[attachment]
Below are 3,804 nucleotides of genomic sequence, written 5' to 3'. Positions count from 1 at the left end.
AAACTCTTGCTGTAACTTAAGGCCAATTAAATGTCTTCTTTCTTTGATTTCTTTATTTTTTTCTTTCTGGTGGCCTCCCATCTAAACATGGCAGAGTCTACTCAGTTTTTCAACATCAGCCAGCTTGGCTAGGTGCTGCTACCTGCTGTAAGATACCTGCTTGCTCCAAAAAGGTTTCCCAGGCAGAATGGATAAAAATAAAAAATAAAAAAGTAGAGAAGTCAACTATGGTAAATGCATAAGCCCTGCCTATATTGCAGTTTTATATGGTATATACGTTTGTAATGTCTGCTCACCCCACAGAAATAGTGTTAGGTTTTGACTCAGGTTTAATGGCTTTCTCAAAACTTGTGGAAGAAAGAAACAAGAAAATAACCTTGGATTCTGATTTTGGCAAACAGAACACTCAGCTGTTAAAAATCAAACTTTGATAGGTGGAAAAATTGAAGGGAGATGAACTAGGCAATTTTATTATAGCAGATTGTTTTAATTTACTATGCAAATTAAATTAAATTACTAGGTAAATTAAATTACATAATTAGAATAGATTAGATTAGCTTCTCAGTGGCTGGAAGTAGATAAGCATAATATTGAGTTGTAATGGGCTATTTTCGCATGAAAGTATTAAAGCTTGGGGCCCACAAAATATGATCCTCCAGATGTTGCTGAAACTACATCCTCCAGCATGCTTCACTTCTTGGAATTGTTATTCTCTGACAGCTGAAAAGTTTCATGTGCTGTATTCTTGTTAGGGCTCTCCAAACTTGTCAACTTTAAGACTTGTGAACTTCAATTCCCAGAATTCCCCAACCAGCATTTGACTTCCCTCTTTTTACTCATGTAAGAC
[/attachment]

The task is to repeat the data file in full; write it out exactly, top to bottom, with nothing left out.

Below are 3,804 nucleotides of genomic sequence, written 5' to 3'. Positions count from 1 at the left end.
AAACTCTTGCTGTAACTTAAGGCCAATTAAATGTCTTCTTTCTTTGATTTCTTTATTTTTTTCTTTCTGGTGGCCTCCCATCTAAACATGGCAGAGTCTACTCAGTTTTTCAACATCAGCCAGCTTGGCTAGGTGCTGCTACCTGCTGTAAGATACCTGCTTGCTCCAAAAAGGTTTCCCAGGCAGAATGGATAAAAATAAAAAATAAAAAAGTAGAGAAGTCAACTATGGTAAATGCATAAGCCCTGCCTATATTGCAGTTTTATATGGTATATACGTTTGTAATGTCTGCTCACCCCACAGAAATAGTGTTAGGTTTTGACTCAGGTTTAATGGCTTTCTCAAAACTTGTGGAAGAAAGAAACAAGAAAATAACCTTGGATTCTGATTTTGGCAAACAGAACACTCAGCTGTTAAAAATCAAACTTTGATAGGTGGAAAAATTGAAGGGAGATGAACTAGGCAATTTTATTATAGCAGATTGTTTTAATTTACTATGCAAATTAAATTAAATTACTAGGTAAATTAAATTACATAATTAGAATAGATTAGATTAGCTTCTCAGTGGCTGGAAGTAGATAAGCATAATATTGAGTTGTAATGGGCTATTTTCGCATGAAAGTATTAAAGCTTGGGGCCCACAAAATATGATCCTCCAGATGTTGCTGAAACTACATCCTCCAGCATGCTTCACTTCTTGGAATTGTTATTCTCTGACAGCTGAAAAGTTTCATGTGCTGTATTCTTGTTAGGGCTCTCCAAACTTGTCAACTTTAAGACTTGTGAACTTCAATTCCCAGAATTCCCCAACCAGCATTTGACTTCCCTCTTTTTACTCATGTAAGAC